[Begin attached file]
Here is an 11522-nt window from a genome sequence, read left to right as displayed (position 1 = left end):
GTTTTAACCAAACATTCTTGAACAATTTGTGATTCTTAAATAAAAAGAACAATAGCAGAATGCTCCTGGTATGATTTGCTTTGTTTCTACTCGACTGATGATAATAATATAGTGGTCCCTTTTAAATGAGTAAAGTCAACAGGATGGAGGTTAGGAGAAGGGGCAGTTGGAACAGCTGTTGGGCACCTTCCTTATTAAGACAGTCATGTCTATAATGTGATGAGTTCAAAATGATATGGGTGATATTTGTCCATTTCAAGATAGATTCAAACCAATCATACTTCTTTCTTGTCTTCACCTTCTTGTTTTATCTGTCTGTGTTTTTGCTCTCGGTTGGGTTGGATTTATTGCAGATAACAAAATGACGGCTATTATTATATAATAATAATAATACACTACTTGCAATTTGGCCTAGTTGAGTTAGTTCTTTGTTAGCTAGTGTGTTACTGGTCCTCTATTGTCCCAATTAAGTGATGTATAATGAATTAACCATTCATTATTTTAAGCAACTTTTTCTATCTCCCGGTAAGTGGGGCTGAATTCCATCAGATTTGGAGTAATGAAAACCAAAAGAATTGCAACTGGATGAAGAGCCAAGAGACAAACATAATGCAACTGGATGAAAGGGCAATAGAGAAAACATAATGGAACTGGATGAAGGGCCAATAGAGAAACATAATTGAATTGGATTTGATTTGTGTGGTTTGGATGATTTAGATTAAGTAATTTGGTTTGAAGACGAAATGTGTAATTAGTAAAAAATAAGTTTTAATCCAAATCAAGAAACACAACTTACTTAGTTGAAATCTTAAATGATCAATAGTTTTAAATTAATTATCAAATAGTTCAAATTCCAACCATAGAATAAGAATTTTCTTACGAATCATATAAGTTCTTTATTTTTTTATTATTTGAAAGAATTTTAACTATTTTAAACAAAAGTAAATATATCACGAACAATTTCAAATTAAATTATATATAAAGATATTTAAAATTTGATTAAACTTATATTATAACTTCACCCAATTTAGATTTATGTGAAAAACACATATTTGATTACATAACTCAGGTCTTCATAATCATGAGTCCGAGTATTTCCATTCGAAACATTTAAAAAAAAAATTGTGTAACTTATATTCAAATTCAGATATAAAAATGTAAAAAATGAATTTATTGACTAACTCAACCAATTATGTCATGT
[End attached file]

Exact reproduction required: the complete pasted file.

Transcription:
Here is an 11522-nt window from a genome sequence, read left to right as displayed (position 1 = left end):
GTTTTAACCAAACATTCTTGAACAATTTGTGATTCTTAAATAAAAAGAACAATAGCAGAATGCTCCTGGTATGATTTGCTTTGTTTCTACTCGACTGATGATAATAATATAGTGGTCCCTTTTAAATGAGTAAAGTCAACAGGATGGAGGTTAGGAGAAGGGGCAGTTGGAACAGCTGTTGGGCACCTTCCTTATTAAGACAGTCATGTCTATAATGTGATGAGTTCAAAATGATATGGGTGATATTTGTCCATTTCAAGATAGATTCAAACCAATCATACTTCTTTCTTGTCTTCACCTTCTTGTTTTATCTGTCTGTGTTTTTGCTCTCGGTTGGGTTGGATTTATTGCAGATAACAAAATGACGGCTATTATTATATAATAATAATAATACACTACTTGCAATTTGGCCTAGTTGAGTTAGTTCTTTGTTAGCTAGTGTGTTACTGGTCCTCTATTGTCCCAATTAAGTGATGTATAATGAATTAACCATTCATTATTTTAAGCAACTTTTTCTATCTCCCGGTAAGTGGGGCTGAATTCCATCAGATTTGGAGTAATGAAAACCAAAAGAATTGCAACTGGATGAAGAGCCAAGAGACAAACATAATGCAACTGGATGAAAGGGCAATAGAGAAAACATAATGGAACTGGATGAAGGGCCAATAGAGAAACATAATTGAATTGGATTTGATTTGTGTGGTTTGGATGATTTAGATTAAGTAATTTGGTTTGAAGACGAAATGTGTAATTAGTAAAAAATAAGTTTTAATCCAAATCAAGAAACACAACTTACTTAGTTGAAATCTTAAATGATCAATAGTTTTAAATTAATTATCAAATAGTTCAAATTCCAACCATAGAATAAGAATTTTCTTACGAATCATATAAGTTCTTTATTTTTTTATTATTTGAAAGAATTTTAACTATTTTAAACAAAAGTAAATATATCACGAACAATTTCAAATTAAATTATATATAAAGATATTTAAAATTTGATTAAACTTATATTATAACTTCACCCAATTTAGATTTATGTGAAAAACACATATTTGATTACATAACTCAGGTCTTCATAATCATGAGTCCGAGTATTTCCATTCGAAACATTTAAAAAAAAAATTGTGTAACTTATATTCAAATTCAGATATAAAAATGTAAAAAATGAATTTATTGACTAACTCAACCAATTATGTCATGT